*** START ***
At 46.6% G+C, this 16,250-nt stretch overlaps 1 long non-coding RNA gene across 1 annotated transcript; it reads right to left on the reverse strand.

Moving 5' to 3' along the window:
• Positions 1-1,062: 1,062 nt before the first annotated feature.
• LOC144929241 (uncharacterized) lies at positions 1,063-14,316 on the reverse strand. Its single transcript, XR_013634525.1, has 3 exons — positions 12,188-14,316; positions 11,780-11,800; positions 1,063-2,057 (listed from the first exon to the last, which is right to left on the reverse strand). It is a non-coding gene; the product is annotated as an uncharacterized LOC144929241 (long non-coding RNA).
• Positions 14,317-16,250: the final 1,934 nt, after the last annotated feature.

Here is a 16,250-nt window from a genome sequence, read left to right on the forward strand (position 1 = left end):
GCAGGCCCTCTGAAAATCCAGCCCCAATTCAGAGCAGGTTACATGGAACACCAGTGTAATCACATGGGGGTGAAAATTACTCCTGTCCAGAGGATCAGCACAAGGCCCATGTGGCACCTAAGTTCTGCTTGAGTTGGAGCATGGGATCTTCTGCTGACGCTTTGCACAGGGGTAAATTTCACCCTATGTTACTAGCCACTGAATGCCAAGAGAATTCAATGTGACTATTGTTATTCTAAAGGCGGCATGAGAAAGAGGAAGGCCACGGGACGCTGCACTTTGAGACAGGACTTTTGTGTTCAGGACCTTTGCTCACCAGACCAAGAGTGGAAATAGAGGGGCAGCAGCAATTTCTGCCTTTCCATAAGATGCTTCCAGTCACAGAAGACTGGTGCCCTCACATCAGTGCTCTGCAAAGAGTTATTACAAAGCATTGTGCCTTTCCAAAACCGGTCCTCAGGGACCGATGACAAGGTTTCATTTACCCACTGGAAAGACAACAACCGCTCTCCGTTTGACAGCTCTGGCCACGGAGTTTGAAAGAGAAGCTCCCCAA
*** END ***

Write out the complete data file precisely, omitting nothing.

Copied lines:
At 46.6% G+C, this 16,250-nt stretch overlaps 1 long non-coding RNA gene across 1 annotated transcript; it reads right to left on the reverse strand.

Moving 5' to 3' along the window:
• Positions 1-1,062: 1,062 nt before the first annotated feature.
• LOC144929241 (uncharacterized) lies at positions 1,063-14,316 on the reverse strand. Its single transcript, XR_013634525.1, has 3 exons — positions 12,188-14,316; positions 11,780-11,800; positions 1,063-2,057 (listed from the first exon to the last, which is right to left on the reverse strand). It is a non-coding gene; the product is annotated as an uncharacterized LOC144929241 (long non-coding RNA).
• Positions 14,317-16,250: the final 1,934 nt, after the last annotated feature.

Here is a 16,250-nt window from a genome sequence, read left to right on the forward strand (position 1 = left end):
GCAGGCCCTCTGAAAATCCAGCCCCAATTCAGAGCAGGTTACATGGAACACCAGTGTAATCACATGGGGGTGAAAATTACTCCTGTCCAGAGGATCAGCACAAGGCCCATGTGGCACCTAAGTTCTGCTTGAGTTGGAGCATGGGATCTTCTGCTGACGCTTTGCACAGGGGTAAATTTCACCCTATGTTACTAGCCACTGAATGCCAAGAGAATTCAATGTGACTATTGTTATTCTAAAGGCGGCATGAGAAAGAGGAAGGCCACGGGACGCTGCACTTTGAGACAGGACTTTTGTGTTCAGGACCTTTGCTCACCAGACCAAGAGTGGAAATAGAGGGGCAGCAGCAATTTCTGCCTTTCCATAAGATGCTTCCAGTCACAGAAGACTGGTGCCCTCACATCAGTGCTCTGCAAAGAGTTATTACAAAGCATTGTGCCTTTCCAAAACCGGTCCTCAGGGACCGATGACAAGGTTTCATTTACCCACTGGAAAGACAACAACCGCTCTCCGTTTGACAGCTCTGGCCACGGAGTTTGAAAGAGAAGCTCCCCAA